Menton3 started drawing and painting as a child, already then he wanted to make comic books. His gift developed over the years and now he can be called self-taught painter. For some time he turned and dedicated himself to music. After the Saltillo album was released, he thought of painting his wife a canvas. Doing so brought back memories and for next few years he painted as much as he could. The idea of creating comic books came back to him, consequently he self-published his graphic novel, Ars Memoria. He admitted, in interview from 2010, that up to this date, it was the hardest and most rewarding thing he have done artistically. He had a pin up in Proof #25 (image comics), and Zombies vs Robots Aventure (IDW publishing) a four issue miniseries of which he has ‘the first nine to eight pages of, plus a great deal of independent covers and pin ups’.
Asked about his future work he replied "I heard a writer once say, that he did not really write things, and much as he just wrote it down. Painting for me is a great deal like that, if I could articulate it with words I would not have to paint it. It is the need to manifest the internality of my own psyche. To place in the external world my own personal internal architecture, iconography, tropes and loci, connecting them together and seeing them in ways that my psyche does not naturally do outside of dreams, to the point that resolution was a foregone conclusion."
Since then he collaborated with different writers and created a lot of illustrations.
This painting depicts the limitations society places on women, corrupting what truly is beautiful by placing them in these prisons of identity. By doing so, society is asking them to become superheroes. The work is an offset of American comics, synonymous to entertainment and fun. This is exactly the goal of the series - a daily struggle against that which is imposed by society and the very expectations we impose on ourselves I keep myself busy in many ways; single mom, business woman, artist, the household, romance, errands. It puts a lot on one’s shoulders. We overwork ourselves. We are all slaves to something or of something. And in comic books, despite all the playfulness of the thing itself and all the “POW BING BAM,” superheroes are also fragile. We are merely human men and women and we are entitled to the flaws and errors. Lets be proud of who we are, be fierce and strong.
Sandra Chevrier, who calls herself a “gaze collector,” creates hyperrealistic paintings of women that stare out towards the viewer. Reinterpreting the superhero mask, Chevrier covers these images with a collage of comic book prints, using scenes from Superman and Batman to conceal the faces of these idealized women. Chevrier selects sections of comic books that portray “fragile heroes,” promoting the idea that vulnerability often underlies heroism. Titled “Cages,” these mixed-media works encourage viewers to consider how the modern woman—like these superheroes—might also be surrounded by expectations of effortless perfection.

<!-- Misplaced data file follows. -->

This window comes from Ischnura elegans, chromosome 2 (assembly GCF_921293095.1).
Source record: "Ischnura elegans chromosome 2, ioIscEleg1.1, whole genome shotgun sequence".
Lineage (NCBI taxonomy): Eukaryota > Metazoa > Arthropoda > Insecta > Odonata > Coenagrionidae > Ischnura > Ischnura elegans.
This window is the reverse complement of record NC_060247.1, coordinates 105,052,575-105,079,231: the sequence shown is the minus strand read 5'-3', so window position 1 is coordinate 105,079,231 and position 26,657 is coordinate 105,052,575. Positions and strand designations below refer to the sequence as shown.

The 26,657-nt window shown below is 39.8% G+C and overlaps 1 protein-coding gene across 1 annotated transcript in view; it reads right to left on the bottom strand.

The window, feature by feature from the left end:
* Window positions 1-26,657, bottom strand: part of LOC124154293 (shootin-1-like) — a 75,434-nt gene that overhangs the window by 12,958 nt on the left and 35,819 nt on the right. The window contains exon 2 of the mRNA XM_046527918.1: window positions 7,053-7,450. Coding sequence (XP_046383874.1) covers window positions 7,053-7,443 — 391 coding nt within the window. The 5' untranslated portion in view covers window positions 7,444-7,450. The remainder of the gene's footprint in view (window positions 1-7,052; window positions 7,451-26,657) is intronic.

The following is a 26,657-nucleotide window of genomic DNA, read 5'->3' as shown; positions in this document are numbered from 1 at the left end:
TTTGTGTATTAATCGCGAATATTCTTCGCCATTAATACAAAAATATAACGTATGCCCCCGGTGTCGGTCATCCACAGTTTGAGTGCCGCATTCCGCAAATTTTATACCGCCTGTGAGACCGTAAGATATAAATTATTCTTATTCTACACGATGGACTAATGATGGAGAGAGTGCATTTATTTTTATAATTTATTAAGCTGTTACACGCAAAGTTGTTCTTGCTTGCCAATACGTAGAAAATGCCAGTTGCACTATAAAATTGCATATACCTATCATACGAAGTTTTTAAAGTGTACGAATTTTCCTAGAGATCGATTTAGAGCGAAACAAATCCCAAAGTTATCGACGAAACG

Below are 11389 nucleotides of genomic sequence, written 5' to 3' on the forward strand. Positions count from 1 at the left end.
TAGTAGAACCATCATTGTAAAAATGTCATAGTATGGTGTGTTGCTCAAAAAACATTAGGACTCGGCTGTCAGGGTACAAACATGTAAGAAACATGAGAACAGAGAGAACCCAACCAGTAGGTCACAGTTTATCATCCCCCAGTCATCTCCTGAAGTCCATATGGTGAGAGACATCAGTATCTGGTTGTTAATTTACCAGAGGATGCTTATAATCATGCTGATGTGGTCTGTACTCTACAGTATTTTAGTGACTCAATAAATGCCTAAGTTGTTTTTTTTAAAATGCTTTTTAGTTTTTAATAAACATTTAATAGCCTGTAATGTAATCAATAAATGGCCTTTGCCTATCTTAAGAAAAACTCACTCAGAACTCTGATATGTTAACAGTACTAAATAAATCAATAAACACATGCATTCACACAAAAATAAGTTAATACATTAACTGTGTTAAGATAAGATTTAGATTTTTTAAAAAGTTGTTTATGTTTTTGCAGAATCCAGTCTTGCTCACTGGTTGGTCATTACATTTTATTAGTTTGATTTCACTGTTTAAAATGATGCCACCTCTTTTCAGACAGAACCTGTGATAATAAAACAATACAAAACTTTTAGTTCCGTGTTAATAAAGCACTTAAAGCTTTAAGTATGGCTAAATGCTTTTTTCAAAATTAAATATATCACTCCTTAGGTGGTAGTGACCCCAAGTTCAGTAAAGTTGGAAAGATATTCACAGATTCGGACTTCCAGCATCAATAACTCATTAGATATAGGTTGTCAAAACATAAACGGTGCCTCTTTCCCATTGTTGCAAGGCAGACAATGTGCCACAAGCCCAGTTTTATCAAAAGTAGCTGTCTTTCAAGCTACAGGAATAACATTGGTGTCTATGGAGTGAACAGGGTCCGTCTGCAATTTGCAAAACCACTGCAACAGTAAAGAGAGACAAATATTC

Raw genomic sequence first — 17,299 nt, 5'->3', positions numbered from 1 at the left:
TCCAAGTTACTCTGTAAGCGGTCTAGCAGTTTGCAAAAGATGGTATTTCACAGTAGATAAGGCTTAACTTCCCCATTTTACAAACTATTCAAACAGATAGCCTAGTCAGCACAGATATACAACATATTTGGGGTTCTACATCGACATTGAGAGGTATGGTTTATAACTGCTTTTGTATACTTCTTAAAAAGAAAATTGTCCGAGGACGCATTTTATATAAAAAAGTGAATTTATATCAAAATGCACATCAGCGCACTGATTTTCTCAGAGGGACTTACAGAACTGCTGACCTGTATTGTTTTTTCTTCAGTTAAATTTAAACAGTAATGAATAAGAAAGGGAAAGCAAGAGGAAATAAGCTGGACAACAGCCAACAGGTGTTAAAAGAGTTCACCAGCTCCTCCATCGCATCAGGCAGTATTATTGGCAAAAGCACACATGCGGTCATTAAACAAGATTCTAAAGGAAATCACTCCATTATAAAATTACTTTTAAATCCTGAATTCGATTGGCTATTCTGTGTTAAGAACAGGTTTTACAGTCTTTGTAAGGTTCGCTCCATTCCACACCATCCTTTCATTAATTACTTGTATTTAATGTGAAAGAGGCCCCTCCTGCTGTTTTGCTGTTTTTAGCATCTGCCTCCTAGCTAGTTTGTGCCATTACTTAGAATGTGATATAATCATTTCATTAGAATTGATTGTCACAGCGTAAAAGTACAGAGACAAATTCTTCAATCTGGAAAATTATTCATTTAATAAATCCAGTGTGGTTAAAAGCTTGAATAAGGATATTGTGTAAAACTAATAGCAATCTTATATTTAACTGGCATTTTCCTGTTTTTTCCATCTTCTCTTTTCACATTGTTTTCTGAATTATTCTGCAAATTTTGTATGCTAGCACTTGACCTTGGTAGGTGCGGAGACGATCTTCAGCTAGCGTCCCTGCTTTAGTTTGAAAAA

Jennybird Alcantara's minutely detailed oil paintings possess un-borrowed symbolism, drawing the viewer deeply into a world both strange and beautiful. Dreamlike narratives form the core her paintings where the complex interconnectedness of opposites appear through the prism of myth, fable and fantasy. Jennybird uses the symbolism of duality to explore the connection of life and death and the veil in between.
Born a minister's son in 1977 in Seoul Korea, Young Chun remembers as a child, living in a small attachment to a hillside church for a brief time. The weekdays spent running around with imaginary friends in the dim empty chapel has fueled his imagination, contributing to his artistic growth. The "chapel" has become a permanent fixture in his creative mind - where he constructs, develops, and stores works in progress, before they ever meet a sketchpad. In 2000, Young received his B.F.A, from the Art Center College of Design, in Pasadena California. After several years of painting without clear direction, he stumbled into the opposite end of the spectrum - into the healthcare field - to search for "substance" and "something deeper in life". The years spent working as a respiratory therapist, helping people who were faced with life and death situations, has expanded his outlook in life; adding to his artistic vision. In February of 2011, Young resumed working as a full time artist. He currently lives and works in Orange County, California.